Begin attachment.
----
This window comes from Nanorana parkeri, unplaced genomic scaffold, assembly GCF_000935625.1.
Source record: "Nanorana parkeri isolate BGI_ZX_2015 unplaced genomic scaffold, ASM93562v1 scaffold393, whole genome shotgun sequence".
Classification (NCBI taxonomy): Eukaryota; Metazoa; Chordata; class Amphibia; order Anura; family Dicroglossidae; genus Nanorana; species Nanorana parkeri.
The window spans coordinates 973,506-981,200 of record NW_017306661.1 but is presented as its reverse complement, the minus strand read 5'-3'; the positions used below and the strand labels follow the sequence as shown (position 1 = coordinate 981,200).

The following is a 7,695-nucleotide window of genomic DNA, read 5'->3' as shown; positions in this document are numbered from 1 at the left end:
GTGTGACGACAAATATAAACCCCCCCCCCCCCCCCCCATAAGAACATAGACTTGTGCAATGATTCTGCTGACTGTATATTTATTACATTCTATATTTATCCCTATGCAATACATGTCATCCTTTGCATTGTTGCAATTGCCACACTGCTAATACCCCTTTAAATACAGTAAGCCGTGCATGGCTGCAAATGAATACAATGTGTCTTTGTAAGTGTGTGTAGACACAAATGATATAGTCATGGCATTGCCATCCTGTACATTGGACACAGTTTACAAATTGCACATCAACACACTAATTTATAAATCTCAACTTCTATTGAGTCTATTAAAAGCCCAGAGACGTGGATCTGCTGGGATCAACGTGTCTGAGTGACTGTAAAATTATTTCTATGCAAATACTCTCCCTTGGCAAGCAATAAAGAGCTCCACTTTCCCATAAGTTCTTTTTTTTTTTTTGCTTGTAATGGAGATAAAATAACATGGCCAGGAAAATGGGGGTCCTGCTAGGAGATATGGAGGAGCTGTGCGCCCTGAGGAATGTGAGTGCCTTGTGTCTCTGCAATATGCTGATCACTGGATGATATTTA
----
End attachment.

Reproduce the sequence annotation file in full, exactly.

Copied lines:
This window comes from Nanorana parkeri, unplaced genomic scaffold, assembly GCF_000935625.1.
Source record: "Nanorana parkeri isolate BGI_ZX_2015 unplaced genomic scaffold, ASM93562v1 scaffold393, whole genome shotgun sequence".
Classification (NCBI taxonomy): Eukaryota; Metazoa; Chordata; class Amphibia; order Anura; family Dicroglossidae; genus Nanorana; species Nanorana parkeri.
The window spans coordinates 973,506-981,200 of record NW_017306661.1 but is presented as its reverse complement, the minus strand read 5'-3'; the positions used below and the strand labels follow the sequence as shown (position 1 = coordinate 981,200).

The following is a 7,695-nucleotide window of genomic DNA, read 5'->3' as shown; positions in this document are numbered from 1 at the left end:
GTGTGACGACAAATATAAACCCCCCCCCCCCCCCCCCATAAGAACATAGACTTGTGCAATGATTCTGCTGACTGTATATTTATTACATTCTATATTTATCCCTATGCAATACATGTCATCCTTTGCATTGTTGCAATTGCCACACTGCTAATACCCCTTTAAATACAGTAAGCCGTGCATGGCTGCAAATGAATACAATGTGTCTTTGTAAGTGTGTGTAGACACAAATGATATAGTCATGGCATTGCCATCCTGTACATTGGACACAGTTTACAAATTGCACATCAACACACTAATTTATAAATCTCAACTTCTATTGAGTCTATTAAAAGCCCAGAGACGTGGATCTGCTGGGATCAACGTGTCTGAGTGACTGTAAAATTATTTCTATGCAAATACTCTCCCTTGGCAAGCAATAAAGAGCTCCACTTTCCCATAAGTTCTTTTTTTTTTTTTGCTTGTAATGGAGATAAAATAACATGGCCAGGAAAATGGGGGTCCTGCTAGGAGATATGGAGGAGCTGTGCGCCCTGAGGAATGTGAGTGCCTTGTGTCTCTGCAATATGCTGATCACTGGATGATATTTA